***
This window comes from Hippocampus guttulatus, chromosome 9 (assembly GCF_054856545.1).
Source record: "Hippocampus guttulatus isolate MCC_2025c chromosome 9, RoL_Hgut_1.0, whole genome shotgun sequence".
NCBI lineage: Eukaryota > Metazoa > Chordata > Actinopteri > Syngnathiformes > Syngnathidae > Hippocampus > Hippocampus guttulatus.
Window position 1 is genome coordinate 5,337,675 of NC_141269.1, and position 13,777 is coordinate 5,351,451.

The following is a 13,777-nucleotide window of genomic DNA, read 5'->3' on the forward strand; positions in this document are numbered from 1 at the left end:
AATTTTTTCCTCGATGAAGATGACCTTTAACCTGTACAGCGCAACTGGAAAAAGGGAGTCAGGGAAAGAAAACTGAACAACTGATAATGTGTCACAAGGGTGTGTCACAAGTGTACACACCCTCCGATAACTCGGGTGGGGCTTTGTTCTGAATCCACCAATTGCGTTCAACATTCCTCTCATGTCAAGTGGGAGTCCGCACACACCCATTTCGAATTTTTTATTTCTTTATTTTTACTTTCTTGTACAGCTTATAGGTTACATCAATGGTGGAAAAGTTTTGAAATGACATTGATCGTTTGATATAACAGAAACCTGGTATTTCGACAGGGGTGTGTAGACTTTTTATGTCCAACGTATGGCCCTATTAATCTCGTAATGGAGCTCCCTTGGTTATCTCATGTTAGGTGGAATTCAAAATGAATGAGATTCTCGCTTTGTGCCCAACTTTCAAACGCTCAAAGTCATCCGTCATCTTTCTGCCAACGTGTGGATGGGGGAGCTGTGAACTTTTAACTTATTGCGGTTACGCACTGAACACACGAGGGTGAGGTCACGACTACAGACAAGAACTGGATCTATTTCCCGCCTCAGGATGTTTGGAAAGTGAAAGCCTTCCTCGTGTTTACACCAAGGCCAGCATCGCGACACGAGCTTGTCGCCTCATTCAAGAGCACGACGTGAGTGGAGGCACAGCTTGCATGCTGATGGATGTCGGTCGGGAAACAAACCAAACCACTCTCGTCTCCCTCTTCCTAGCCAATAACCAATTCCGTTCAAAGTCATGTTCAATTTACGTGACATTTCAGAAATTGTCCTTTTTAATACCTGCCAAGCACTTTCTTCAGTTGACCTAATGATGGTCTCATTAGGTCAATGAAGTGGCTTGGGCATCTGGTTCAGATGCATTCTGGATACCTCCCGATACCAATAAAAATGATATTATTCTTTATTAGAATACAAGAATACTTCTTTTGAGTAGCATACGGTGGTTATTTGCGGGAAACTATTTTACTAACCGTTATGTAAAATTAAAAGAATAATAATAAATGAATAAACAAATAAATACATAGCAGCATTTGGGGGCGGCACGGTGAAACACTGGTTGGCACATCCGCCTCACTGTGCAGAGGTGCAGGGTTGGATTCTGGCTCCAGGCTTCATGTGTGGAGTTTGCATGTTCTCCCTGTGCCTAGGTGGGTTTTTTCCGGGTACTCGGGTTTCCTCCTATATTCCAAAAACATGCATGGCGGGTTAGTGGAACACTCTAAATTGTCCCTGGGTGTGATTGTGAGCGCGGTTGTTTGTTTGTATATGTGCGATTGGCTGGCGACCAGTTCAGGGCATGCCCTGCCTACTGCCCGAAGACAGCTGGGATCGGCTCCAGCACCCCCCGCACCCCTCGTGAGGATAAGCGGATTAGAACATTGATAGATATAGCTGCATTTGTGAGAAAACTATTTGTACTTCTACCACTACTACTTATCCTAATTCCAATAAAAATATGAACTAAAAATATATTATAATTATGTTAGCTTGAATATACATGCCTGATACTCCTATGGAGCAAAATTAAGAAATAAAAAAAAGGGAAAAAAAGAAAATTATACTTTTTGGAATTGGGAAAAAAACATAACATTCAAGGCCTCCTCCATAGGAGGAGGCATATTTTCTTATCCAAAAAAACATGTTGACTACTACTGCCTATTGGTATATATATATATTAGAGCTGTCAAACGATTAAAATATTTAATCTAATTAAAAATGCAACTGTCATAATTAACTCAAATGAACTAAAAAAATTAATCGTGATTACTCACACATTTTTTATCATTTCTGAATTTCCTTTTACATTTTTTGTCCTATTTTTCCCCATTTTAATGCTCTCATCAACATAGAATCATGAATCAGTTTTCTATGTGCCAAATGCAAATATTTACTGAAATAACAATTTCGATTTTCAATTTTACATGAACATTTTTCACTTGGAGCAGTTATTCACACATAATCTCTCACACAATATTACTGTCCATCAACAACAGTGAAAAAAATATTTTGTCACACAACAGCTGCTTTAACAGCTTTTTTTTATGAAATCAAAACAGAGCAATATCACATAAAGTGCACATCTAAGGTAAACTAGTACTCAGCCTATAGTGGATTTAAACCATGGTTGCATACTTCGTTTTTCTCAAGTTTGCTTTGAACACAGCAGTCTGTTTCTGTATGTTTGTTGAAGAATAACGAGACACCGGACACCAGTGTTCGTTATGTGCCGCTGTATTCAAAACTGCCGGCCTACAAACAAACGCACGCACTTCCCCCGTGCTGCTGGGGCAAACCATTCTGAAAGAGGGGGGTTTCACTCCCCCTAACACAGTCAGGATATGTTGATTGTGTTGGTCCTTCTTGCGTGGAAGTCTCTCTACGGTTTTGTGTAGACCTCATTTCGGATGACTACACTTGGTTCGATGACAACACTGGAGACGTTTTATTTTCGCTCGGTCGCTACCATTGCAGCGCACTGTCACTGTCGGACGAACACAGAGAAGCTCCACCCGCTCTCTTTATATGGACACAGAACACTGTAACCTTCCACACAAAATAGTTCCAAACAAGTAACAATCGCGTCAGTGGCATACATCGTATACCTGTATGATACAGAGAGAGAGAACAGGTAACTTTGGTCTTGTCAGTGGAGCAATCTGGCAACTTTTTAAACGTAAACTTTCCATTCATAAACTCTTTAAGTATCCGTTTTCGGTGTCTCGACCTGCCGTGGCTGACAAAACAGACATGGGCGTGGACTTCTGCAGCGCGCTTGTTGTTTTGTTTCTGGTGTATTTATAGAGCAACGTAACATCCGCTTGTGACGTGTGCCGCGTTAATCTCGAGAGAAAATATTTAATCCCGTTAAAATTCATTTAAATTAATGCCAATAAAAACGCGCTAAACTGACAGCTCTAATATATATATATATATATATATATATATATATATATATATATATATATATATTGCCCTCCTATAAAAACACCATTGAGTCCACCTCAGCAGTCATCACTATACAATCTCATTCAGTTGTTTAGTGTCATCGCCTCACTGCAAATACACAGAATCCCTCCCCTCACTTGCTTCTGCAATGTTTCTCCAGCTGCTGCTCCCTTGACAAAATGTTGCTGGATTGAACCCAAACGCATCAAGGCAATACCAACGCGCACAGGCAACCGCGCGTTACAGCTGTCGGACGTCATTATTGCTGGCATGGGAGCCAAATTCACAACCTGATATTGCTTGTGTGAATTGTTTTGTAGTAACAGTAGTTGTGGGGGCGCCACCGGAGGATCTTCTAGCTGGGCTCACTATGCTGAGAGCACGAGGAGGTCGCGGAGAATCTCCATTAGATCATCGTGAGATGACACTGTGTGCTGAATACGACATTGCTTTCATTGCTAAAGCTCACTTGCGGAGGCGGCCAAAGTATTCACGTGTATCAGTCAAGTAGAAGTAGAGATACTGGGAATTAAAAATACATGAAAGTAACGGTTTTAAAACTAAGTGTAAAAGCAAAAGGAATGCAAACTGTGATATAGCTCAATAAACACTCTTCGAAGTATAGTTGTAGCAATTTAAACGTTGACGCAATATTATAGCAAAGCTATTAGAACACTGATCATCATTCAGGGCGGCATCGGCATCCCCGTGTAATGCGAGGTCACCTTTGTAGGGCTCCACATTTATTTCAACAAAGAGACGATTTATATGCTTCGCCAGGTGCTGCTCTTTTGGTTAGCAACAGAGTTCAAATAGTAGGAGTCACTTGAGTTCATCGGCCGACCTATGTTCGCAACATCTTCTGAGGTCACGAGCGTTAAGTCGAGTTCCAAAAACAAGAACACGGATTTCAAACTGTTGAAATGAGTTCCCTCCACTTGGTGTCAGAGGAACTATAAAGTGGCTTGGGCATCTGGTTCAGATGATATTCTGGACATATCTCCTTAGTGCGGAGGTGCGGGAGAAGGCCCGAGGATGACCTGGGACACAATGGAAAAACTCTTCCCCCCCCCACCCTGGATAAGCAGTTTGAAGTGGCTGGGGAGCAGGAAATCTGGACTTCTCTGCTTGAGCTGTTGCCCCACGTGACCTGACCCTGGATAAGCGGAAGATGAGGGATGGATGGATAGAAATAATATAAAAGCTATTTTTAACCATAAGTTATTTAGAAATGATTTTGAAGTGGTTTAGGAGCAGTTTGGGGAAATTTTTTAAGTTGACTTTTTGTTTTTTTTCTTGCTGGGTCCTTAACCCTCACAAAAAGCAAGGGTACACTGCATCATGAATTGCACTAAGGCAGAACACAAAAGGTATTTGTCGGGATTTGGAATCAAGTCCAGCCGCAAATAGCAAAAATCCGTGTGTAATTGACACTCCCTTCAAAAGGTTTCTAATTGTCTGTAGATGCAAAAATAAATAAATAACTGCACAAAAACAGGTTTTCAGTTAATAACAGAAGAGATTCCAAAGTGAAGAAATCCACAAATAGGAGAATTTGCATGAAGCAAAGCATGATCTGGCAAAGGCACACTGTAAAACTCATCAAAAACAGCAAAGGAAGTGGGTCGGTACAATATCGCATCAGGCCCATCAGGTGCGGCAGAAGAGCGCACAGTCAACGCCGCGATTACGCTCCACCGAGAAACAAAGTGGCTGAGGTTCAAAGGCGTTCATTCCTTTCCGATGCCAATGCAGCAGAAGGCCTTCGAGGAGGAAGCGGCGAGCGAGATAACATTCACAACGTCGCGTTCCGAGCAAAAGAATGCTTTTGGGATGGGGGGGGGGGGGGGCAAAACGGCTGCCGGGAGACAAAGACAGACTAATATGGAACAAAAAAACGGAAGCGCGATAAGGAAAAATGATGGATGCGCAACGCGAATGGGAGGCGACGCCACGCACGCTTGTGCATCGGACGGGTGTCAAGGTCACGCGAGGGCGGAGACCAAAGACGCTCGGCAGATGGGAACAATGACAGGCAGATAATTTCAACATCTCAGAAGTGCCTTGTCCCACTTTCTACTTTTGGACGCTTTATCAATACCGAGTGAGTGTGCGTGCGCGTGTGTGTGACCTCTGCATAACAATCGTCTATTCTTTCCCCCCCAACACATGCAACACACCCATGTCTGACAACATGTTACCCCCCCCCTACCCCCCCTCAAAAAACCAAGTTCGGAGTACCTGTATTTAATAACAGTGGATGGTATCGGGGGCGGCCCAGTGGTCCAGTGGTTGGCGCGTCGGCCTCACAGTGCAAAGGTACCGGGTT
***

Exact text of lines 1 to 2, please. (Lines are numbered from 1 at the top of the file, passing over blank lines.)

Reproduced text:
This window comes from Hippocampus guttulatus, chromosome 9 (assembly GCF_054856545.1).
Source record: "Hippocampus guttulatus isolate MCC_2025c chromosome 9, RoL_Hgut_1.0, whole genome shotgun sequence".